Outpatients who had a follow-up mammogram, ultrasound, or MRI of the breast within 45 days after a screening mammogram
Description of Measure
A screening mammogram is an x-ray of the breast to check for possible breast cancer before it can be detected by women or health care professionals.
Why is this Important?
Although mammography is a good test, it is not perfect. Some women who do not have breast cancer will have an abnormal mammogram (even though they are cancer free) and some women with breast cancer will have a normal screening mammogram (their cancer is missed).
Some women may be asked to come back for follow-up testing if there are signs of possible breast cancer. A follow-up visit usually means having more tests (mammograms, an ultrasound, or both). The numbers of women asked to follow-up varies widely among mammography facilities in the United States.
There are many reasons for differences in follow-up rates including poor technique (blurry X-rays that need to be repeated), a lack of skill or experience interpreting the screening mammograms, medical history of the woman undergoing screening, and whether a woman is being screened for the first time, or has previously undergone mammography screening.
The follow-up rates reported here for mammography facilities include follow-up exams performed on the same day as screening mammograms.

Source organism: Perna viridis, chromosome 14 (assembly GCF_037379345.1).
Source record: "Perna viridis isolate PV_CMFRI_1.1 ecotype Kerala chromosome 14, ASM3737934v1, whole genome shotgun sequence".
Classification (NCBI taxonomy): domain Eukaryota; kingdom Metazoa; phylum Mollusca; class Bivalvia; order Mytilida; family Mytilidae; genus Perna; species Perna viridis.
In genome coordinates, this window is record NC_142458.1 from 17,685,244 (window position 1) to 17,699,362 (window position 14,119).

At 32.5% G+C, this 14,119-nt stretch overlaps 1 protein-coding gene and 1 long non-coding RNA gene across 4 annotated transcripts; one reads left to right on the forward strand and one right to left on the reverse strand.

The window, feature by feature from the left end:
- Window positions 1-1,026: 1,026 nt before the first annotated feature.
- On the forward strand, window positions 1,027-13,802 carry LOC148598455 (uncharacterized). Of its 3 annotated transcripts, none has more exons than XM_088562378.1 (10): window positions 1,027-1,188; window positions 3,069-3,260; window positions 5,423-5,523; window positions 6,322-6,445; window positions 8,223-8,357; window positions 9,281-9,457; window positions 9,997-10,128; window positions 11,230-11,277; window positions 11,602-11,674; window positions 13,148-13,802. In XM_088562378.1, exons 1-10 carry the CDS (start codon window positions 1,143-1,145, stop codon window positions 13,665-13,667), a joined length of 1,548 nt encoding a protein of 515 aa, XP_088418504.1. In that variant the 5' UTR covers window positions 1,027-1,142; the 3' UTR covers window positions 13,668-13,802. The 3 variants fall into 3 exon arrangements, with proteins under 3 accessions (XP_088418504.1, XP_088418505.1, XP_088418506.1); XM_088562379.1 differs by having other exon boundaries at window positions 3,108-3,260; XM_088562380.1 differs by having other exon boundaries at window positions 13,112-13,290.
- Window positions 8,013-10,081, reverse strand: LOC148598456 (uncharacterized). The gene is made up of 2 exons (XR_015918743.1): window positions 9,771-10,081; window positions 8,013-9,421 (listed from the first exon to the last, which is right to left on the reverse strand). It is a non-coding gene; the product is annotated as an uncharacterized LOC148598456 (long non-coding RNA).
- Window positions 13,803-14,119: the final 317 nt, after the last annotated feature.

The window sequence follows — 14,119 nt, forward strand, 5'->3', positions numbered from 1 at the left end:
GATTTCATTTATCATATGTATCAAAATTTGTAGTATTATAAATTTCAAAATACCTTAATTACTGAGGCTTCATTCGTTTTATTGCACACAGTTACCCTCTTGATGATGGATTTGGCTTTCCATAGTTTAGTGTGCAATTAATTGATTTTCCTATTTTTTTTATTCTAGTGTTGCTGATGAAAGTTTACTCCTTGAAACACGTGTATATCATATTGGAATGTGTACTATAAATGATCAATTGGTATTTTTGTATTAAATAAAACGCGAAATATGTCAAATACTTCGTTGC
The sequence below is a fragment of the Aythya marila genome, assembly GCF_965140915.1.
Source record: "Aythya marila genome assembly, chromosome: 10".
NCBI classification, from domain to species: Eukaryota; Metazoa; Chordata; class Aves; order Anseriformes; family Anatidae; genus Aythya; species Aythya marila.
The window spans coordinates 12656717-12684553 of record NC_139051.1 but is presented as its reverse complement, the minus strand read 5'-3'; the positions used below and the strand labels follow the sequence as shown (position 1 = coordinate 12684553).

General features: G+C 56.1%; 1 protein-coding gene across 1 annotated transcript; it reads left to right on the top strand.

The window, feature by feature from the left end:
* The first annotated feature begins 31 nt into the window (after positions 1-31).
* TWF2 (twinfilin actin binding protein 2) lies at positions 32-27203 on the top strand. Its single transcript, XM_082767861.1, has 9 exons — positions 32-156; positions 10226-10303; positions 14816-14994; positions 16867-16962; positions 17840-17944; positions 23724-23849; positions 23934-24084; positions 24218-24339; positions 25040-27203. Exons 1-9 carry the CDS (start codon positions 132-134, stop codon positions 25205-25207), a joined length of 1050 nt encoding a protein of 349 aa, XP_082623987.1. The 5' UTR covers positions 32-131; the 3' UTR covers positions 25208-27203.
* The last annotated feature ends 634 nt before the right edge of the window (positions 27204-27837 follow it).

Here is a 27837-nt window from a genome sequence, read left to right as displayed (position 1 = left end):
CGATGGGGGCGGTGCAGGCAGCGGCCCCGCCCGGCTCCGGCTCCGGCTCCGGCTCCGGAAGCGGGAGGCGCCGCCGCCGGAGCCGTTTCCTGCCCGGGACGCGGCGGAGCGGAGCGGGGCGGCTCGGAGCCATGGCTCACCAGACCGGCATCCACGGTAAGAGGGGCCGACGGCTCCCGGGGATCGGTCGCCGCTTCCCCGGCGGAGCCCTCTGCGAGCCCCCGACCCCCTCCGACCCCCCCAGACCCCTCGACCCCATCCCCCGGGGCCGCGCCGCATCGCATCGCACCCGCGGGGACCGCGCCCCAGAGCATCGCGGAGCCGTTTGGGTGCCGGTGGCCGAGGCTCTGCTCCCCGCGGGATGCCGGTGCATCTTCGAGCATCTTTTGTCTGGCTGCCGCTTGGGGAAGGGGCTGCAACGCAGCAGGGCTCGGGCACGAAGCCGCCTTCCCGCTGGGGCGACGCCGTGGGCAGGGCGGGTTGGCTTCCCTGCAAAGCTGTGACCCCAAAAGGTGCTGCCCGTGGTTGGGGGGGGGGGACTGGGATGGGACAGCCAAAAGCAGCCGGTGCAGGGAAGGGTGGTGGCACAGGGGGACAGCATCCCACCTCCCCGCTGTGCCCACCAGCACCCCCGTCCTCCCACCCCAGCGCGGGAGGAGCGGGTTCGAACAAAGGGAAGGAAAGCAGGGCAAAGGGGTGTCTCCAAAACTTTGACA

Medical evidence suggests that there may be a problem if a facility has either a very low or very high rate of follow-ups.
- Although, values for a very low follow-up rate have not been established, a follow-up rate near zero may indicate a facility that misses signs of cancer. Follow up rates around 9% are typical.
- Research has established that a follow-up rate above 14 percent is not appropriate and may indicate a facility doing unnecessary follow-up.
If you have a screening mammogram and you are called back for additional testing, ask your doctor why and what this additional testing means in your case for how he or she makes an accurate diagnosis.
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All descriptions and data sources are reported from Hospital Compare.
Data reported are based on discharges from Third Quarter 2012 through Second Quarter 2013